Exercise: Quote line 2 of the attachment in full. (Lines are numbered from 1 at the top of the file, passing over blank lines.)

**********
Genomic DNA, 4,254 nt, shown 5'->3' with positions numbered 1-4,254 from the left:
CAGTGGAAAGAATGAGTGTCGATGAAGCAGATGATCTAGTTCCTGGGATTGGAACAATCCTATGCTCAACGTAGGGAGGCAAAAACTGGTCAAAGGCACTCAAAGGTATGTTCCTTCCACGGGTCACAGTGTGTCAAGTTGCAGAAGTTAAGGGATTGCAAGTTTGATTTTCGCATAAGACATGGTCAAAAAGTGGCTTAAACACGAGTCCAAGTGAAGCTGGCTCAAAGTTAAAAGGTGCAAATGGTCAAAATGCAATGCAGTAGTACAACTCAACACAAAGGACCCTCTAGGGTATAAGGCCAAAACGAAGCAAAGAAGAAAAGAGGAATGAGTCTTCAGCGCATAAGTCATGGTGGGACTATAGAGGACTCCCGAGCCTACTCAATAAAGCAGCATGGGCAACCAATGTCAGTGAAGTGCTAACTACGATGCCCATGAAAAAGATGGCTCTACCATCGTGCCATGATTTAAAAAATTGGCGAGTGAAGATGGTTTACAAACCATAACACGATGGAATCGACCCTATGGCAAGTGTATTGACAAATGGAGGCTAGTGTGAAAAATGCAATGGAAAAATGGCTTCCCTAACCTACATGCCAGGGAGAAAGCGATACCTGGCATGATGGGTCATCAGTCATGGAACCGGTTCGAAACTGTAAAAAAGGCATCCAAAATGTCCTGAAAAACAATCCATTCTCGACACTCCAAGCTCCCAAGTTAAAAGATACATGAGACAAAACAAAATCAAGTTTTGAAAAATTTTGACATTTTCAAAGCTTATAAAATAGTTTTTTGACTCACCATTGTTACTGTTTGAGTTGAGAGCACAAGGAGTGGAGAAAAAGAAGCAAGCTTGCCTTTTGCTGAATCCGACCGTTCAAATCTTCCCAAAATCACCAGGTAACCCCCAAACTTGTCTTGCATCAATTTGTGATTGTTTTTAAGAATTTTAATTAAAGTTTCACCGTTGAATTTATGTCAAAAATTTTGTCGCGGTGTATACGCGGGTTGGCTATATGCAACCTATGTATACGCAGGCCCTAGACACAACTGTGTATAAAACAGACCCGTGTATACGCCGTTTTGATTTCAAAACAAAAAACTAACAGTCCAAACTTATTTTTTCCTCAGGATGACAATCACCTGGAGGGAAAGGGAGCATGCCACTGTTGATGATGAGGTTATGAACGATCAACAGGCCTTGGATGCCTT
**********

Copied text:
CAGTGGAAAGAATGAGTGTCGATGAAGCAGATGATCTAGTTCCTGGGATTGGAACAATCCTATGCTCAACGTAGGGAGGCAAAAACTGGTCAAAGGCACTCAAAGGTATGTTCCTTCCACGGGTCACAGTGTGTCAAGTTGCAGAAGTTAAGGGATTGCAAGTTTGATTTTCGCATAAGACATGGTCAAAAAGTGGCTTAAACACGAGTCCAAGTGAAGCTGGCTCAAAGTTAAAAGGTGCAAATGGTCAAAATGCAATGCAGTAGTACAACTCAACACAAAGGACCCTCTAGGGTATAAGGCCAAAACGAAGCAAAGAAGAAAAGAGGAATGAGTCTTCAGCGCATAAGTCATGGTGGGACTATAGAGGACTCCCGAGCCTACTCAATAAAGCAGCATGGGCAACCAATGTCAGTGAAGTGCTAACTACGATGCCCATGAAAAAGATGGCTCTACCATCGTGCCATGATTTAAAAAATTGGCGAGTGAAGATGGTTTACAAACCATAACACGATGGAATCGACCCTATGGCAAGTGTATTGACAAATGGAGGCTAGTGTGAAAAATGCAATGGAAAAATGGCTTCCCTAACCTACATGCCAGGGAGAAAGCGATACCTGGCATGATGGGTCATCAGTCATGGAACCGGTTCGAAACTGTAAAAAAGGCATCCAAAATGTCCTGAAAAACAATCCATTCTCGACACTCCAAGCTCCCAAGTTAAAAGATACATGAGACAAAACAAAATCAAGTTTTGAAAAATTTTGACATTTTCAAAGCTTATAAAATAGTTTTTTGACTCACCATTGTTACTGTTTGAGTTGAGAGCACAAGGAGTGGAGAAAAAGAAGCAAGCTTGCCTTTTGCTGAATCCGACCGTTCAAATCTTCCCAAAATCACCAGGTAACCCCCAAACTTGTCTTGCATCAATTTGTGATTGTTTTTAAGAATTTTAATTAAAGTTTCACCGTTGAATTTATGTCAAAAATTTTGTCGCGGTGTATACGCGGGTTGGCTATATGCAACCTATGTATACGCAGGCCCTAGACACAACTGTGTATAAAACAGACCCGTGTATACGCCGTTTTGATTTCAAAACAAAAAACTAACAGTCCAAACTTATTTTTTCCTCAGGATGACAATCACCTGGAGGGAAAGGGAGCATGCCACTGTTGATGATGAGGTTATGAACGATCAACAGGCCTTGGATGCCTT